By Christopher Powers
By Michael Reaves/R&A
At some point, we've all heard that crushing phrase from one of our parents. "I'm not mad, I'm just disappointed." For some reason, "disappointed" is so gutting in those moments, because you feel like you've let them down.
Now, imagine hearing something similar from the legendary Arnold Palmer. This was the case for Rickie Fowler in 2016, when the five-time tour winner decided it'd be in his best interests to skip the Arnold Palmer Invitational, an event normally circled on his calendar.
That year, Fowler's plan was to play the Honda Classic and the WGC-Cadillac (now the WGC-Mexico/Workday) at Doral. After that, he wanted to take a month off, then play the Houston Open to get ready for the Masters the following week. That made the API a scheduling casualty.
"It was obviously a tough decision," Fowler said when relaying the story on Tuesday morning at Bay Hill. "It was all schedule related and how the schedule leading up to this event and after, it really wouldn't allow me to, at the time, not playing a bunch of events in a row, and being ready for Augusta, that was what led to the decision.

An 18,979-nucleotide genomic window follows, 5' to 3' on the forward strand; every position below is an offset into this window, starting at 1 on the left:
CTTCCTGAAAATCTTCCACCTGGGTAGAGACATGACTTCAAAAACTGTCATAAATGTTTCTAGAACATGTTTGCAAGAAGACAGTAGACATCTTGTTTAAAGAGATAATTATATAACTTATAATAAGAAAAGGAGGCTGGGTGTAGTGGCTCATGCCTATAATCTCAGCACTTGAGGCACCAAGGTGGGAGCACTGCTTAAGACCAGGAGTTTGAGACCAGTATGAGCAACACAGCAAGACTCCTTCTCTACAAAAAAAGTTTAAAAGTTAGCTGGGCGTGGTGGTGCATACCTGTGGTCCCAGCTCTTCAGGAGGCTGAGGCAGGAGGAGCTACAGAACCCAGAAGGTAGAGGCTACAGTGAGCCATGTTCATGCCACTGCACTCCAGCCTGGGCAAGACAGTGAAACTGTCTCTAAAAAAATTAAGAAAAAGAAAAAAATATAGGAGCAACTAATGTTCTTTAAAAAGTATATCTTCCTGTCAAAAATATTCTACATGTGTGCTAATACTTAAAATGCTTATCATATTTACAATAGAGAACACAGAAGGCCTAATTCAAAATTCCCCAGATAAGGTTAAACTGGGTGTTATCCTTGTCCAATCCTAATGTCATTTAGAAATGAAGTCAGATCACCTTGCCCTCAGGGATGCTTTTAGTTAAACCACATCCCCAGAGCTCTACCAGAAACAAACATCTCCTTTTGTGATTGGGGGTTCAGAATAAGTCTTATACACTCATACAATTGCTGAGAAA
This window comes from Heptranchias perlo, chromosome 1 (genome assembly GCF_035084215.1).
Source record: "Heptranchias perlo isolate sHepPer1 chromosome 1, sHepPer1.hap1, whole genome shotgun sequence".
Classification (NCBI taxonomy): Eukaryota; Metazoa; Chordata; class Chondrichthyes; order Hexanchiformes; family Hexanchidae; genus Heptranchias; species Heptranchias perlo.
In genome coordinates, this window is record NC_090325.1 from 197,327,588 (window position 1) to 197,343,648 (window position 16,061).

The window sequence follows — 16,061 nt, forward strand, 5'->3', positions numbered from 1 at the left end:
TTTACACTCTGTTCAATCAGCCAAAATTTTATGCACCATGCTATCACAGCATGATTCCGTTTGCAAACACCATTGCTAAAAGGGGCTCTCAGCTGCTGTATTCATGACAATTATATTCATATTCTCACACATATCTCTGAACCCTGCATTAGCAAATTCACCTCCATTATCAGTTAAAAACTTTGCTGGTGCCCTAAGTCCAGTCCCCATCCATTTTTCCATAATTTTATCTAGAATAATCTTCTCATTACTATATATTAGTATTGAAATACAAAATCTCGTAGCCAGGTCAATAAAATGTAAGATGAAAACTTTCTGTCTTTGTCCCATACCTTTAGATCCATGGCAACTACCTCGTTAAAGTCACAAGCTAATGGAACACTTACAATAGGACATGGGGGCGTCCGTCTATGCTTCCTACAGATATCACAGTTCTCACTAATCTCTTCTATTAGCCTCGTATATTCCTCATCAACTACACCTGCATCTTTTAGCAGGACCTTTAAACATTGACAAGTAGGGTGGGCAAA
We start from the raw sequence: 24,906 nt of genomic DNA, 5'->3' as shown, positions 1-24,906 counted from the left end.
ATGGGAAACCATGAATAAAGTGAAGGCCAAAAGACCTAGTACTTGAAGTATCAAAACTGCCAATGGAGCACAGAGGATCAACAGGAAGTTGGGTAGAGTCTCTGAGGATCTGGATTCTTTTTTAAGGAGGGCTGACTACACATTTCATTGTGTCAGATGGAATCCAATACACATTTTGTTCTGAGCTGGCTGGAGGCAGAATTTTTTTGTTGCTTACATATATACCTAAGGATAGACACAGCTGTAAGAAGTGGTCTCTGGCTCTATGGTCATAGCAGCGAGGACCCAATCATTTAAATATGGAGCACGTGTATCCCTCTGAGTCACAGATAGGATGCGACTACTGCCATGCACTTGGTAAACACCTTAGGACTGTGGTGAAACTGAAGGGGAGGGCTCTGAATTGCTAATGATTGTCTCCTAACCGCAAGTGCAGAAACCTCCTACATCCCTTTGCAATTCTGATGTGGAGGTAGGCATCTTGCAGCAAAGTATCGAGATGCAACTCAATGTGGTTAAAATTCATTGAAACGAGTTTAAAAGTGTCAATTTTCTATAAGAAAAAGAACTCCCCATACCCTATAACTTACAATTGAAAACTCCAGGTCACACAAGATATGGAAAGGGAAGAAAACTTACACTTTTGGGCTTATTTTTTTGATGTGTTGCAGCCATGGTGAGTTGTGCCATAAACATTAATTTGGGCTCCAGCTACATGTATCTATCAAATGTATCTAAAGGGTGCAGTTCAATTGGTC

"So between myself and kind of a team around me, we just thought it would mean a lot if I at least made that announcement or discussed it and shared it with Arnold in person."
Being the world-class guy he is, Fowler made the drive to Orlando to break the bad news to the King, face-to-face. Not an easy task, as he soon found out.
"I mean, one of the hardest things I've ever had to do," he said. "It was like I was breaking up with a long-time girlfriend or something.
"He was a little bit in shock, but he understood."
While Palmer never use the word "disappointed," Fowler still knew a little part of him was. "It wasn't the best at the time, just because of how disappointed he was. Like I said, he did understand. But for me looking back, it was definitely something that is a memory that I'll always have."
Unfortunately, Palmer passed away later that year on Sept. 25, which makes this moment, as tough as it was at the time, that much more special for Fowler. Not surprisingly, he hasn't missed an API since.